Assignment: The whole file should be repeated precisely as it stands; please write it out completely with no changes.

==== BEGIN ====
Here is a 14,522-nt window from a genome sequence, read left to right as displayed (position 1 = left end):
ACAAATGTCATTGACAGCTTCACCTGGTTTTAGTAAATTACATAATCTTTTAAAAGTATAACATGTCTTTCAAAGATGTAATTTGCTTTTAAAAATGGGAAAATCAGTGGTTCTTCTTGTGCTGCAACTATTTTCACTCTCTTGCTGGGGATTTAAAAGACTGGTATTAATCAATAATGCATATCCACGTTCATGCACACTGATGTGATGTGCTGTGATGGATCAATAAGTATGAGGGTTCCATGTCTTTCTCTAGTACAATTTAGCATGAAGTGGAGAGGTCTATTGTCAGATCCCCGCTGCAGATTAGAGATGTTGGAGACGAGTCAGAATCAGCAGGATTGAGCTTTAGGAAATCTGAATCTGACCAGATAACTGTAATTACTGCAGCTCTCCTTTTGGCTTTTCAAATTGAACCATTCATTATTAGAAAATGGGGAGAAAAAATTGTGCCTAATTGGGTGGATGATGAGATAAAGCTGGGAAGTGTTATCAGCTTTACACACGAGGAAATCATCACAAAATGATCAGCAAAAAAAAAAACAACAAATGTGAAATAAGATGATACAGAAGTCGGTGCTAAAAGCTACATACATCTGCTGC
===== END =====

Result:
Here is a 14,522-nt window from a genome sequence, read left to right as displayed (position 1 = left end):
ACAAATGTCATTGACAGCTTCACCTGGTTTTAGTAAATTACATAATCTTTTAAAAGTATAACATGTCTTTCAAAGATGTAATTTGCTTTTAAAAATGGGAAAATCAGTGGTTCTTCTTGTGCTGCAACTATTTTCACTCTCTTGCTGGGGATTTAAAAGACTGGTATTAATCAATAATGCATATCCACGTTCATGCACACTGATGTGATGTGCTGTGATGGATCAATAAGTATGAGGGTTCCATGTCTTTCTCTAGTACAATTTAGCATGAAGTGGAGAGGTCTATTGTCAGATCCCCGCTGCAGATTAGAGATGTTGGAGACGAGTCAGAATCAGCAGGATTGAGCTTTAGGAAATCTGAATCTGACCAGATAACTGTAATTACTGCAGCTCTCCTTTTGGCTTTTCAAATTGAACCATTCATTATTAGAAAATGGGGAGAAAAAATTGTGCCTAATTGGGTGGATGATGAGATAAAGCTGGGAAGTGTTATCAGCTTTACACACGAGGAAATCATCACAAAATGATCAGCAAAAAAAAAAACAACAAATGTGAAATAAGATGATACAGAAGTCGGTGCTAAAAGCTACATACATCTGCTGC